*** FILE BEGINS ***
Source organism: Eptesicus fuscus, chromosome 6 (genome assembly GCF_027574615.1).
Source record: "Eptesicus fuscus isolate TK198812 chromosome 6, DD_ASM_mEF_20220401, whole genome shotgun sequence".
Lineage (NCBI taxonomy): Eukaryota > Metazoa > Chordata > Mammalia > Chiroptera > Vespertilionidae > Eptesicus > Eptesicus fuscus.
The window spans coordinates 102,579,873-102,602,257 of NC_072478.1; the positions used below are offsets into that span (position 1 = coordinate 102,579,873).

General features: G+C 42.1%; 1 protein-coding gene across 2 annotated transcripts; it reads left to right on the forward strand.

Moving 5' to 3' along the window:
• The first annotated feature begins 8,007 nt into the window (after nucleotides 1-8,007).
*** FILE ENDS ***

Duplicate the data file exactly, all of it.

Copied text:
Source organism: Eptesicus fuscus, chromosome 6 (genome assembly GCF_027574615.1).
Source record: "Eptesicus fuscus isolate TK198812 chromosome 6, DD_ASM_mEF_20220401, whole genome shotgun sequence".
Lineage (NCBI taxonomy): Eukaryota > Metazoa > Chordata > Mammalia > Chiroptera > Vespertilionidae > Eptesicus > Eptesicus fuscus.
The window spans coordinates 102,579,873-102,602,257 of NC_072478.1; the positions used below are offsets into that span (position 1 = coordinate 102,579,873).

General features: G+C 42.1%; 1 protein-coding gene across 2 annotated transcripts; it reads left to right on the forward strand.

Moving 5' to 3' along the window:
• The first annotated feature begins 8,007 nt into the window (after nucleotides 1-8,007).